One of the very first posts I wrote was on Military Equality. When I decided to start writing, I didn’t have a plan, or a checklist, or a preconceived idea of what I should write about. I wanted to just start writing about what was happening in my life, while it was happening, and hope that it could help someone.
Well, within a few days of starting my blog, the Military Spouse of the Year nomination process began and my life was changed (you can read about that here). Along with the nomination process, I was called to focus my energies and time on what they call a platform – the “thing” you want to stand for, the “thing” you want to represent, the “thing” you want to achieve during your role as military spouse of the year (base, branch, or national level).
That’s a lot to take it, a lot of things to think about, and both a great honor and a great responsibility. I spent a lot of time thinking about it – but it always circled back to what motivated me to begin writing in the beginning: military equality. As I stated in my original post, the definition for the armed forces includes the military, naval, AND air forces. Not “or,” but “and.”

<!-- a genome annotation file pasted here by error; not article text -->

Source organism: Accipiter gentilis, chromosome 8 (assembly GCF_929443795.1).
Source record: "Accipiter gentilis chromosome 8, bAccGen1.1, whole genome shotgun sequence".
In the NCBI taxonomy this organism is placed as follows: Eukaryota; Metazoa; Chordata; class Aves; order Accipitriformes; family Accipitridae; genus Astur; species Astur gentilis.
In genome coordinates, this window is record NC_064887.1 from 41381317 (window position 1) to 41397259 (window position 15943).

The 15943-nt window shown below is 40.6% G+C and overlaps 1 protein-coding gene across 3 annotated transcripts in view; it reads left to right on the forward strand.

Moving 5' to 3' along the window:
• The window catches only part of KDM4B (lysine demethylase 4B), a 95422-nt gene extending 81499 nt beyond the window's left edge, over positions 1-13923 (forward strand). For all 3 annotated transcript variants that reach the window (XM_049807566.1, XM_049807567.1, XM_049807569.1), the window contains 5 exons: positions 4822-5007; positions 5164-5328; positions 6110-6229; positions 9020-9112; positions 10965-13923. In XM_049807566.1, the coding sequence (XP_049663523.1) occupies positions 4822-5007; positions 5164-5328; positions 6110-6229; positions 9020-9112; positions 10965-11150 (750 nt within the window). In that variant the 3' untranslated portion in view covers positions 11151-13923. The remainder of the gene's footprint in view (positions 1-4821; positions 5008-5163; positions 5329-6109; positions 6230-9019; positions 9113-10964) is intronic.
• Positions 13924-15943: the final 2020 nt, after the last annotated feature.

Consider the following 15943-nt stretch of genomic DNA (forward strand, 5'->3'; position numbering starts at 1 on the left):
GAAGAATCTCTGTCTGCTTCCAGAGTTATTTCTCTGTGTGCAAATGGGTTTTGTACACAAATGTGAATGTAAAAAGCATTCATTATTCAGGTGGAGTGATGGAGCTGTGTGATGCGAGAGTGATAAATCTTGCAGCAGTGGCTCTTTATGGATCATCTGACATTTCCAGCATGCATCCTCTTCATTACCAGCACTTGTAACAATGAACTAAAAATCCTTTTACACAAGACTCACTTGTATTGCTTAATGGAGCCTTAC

No single branch can do it on their own. They must work in unity, in oneness. To me, they are all equal. They serve the same nation. They serve the same people. They serve you. They serve me. And when inequality does occur, it can be hurtful, even when unintentional.
So, on my quest for military equality I will be having a “United We Serve” series, with guest bloggers that will address different aspects of the military. A guest blogger from each branch of the military will share about their specific branches’ unique challenges, misconceptions of their role as a military spouse, and lots, lots more! I have a pretty amazing group of guest bloggers lined up – and I can’t wait to start sharing what they have to say.
I hope that by listening to others, really listening, we can bridge the gap between all military branches. I firmly believe that we are one family, one united front. This is part of my mission: to bring awareness that each branch has their own set of unique challenges – none of which are better or worse than another branches’ challenges. They are just different – and we need to support everyone. Lift everyone up. Be a nation indivisible.